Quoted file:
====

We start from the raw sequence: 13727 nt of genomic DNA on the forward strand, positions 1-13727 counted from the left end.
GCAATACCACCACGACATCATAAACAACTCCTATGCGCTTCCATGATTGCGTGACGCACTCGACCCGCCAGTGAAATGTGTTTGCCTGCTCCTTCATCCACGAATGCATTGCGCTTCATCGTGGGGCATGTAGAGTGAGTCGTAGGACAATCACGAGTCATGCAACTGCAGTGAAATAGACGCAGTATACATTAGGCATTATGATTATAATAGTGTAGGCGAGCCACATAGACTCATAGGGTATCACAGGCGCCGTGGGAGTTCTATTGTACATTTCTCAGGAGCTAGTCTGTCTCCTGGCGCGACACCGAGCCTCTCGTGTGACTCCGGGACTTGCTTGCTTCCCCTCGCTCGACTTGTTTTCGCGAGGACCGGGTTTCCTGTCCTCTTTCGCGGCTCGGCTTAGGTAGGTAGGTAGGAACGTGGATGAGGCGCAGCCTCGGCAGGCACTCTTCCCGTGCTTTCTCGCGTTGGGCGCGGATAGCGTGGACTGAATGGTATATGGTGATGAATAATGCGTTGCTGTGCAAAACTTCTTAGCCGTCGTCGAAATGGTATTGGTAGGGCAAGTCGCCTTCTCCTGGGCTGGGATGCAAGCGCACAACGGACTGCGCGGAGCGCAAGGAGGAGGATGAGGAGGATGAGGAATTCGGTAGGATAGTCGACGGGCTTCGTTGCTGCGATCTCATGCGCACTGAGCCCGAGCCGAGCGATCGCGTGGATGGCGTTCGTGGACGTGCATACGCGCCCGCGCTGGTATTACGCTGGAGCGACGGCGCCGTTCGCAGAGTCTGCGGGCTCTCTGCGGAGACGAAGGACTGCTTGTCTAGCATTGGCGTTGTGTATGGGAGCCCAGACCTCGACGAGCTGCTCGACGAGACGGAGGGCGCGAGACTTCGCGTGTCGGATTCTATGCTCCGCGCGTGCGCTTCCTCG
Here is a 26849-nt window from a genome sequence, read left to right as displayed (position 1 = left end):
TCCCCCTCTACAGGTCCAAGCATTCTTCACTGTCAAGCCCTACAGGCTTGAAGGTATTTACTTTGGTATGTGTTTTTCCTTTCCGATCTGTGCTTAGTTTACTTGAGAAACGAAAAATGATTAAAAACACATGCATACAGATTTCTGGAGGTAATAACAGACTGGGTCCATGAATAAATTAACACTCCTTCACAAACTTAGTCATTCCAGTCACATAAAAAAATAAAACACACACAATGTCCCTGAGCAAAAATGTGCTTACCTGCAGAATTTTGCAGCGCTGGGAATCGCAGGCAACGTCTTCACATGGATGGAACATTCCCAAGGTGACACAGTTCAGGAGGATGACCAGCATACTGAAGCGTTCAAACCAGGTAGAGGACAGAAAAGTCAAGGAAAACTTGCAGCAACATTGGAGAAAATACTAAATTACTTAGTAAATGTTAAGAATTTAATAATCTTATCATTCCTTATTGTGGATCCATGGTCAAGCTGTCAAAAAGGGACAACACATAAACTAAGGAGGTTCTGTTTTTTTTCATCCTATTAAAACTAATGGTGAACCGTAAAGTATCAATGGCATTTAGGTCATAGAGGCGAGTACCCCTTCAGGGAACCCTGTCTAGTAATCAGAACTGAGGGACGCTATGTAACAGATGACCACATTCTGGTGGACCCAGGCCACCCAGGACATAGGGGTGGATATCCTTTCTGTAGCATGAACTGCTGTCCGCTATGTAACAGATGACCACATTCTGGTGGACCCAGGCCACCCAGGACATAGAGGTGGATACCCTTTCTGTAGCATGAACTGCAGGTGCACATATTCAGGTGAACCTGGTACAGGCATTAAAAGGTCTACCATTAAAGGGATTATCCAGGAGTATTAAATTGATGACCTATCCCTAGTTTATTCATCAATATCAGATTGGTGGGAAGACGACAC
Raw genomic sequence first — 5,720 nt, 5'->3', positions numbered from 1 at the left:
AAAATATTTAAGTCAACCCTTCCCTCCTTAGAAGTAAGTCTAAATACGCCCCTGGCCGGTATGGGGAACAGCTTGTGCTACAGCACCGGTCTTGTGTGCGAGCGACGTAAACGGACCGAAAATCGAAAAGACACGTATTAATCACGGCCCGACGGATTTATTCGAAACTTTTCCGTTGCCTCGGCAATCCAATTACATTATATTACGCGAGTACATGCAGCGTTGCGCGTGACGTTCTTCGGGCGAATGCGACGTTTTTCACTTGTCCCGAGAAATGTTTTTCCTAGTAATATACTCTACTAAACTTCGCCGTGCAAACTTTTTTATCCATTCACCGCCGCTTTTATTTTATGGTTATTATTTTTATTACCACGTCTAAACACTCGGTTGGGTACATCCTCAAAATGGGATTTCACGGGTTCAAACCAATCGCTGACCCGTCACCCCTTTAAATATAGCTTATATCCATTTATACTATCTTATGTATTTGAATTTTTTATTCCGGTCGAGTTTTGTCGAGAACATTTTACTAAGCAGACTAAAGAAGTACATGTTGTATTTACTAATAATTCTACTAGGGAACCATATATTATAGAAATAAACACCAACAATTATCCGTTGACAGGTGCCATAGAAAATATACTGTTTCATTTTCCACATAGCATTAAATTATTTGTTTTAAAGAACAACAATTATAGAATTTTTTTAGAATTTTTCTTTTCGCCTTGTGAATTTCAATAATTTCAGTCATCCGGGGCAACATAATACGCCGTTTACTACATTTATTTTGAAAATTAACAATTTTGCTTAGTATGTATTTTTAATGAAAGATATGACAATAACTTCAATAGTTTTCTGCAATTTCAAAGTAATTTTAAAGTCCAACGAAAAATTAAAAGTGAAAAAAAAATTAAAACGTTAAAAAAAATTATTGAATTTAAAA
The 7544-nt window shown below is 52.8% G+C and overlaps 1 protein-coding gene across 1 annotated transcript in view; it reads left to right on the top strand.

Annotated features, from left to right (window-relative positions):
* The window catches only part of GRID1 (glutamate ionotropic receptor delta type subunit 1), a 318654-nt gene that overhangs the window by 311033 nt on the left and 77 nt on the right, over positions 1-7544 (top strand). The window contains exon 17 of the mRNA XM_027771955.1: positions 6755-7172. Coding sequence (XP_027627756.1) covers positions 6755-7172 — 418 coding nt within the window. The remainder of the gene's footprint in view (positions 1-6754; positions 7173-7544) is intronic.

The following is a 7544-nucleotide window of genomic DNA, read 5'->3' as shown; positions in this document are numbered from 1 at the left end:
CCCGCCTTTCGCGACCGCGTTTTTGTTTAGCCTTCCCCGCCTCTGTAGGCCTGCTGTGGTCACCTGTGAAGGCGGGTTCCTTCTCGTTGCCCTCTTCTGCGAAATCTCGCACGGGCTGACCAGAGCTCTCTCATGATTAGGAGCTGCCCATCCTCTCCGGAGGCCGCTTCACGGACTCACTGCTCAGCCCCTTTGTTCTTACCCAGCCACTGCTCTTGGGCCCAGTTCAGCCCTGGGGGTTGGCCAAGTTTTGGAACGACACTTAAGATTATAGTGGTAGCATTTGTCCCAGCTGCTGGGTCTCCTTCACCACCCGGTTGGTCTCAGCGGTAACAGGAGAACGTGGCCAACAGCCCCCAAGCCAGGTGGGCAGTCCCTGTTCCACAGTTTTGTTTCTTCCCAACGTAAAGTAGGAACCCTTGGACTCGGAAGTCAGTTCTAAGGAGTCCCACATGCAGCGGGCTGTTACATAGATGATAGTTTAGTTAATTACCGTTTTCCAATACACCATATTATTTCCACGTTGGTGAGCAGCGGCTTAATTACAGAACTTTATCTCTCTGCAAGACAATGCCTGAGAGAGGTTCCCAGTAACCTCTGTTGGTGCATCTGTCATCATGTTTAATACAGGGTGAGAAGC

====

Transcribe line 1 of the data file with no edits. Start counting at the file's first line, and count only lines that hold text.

We start from the raw sequence: 13727 nt of genomic DNA on the forward strand, positions 1-13727 counted from the left end.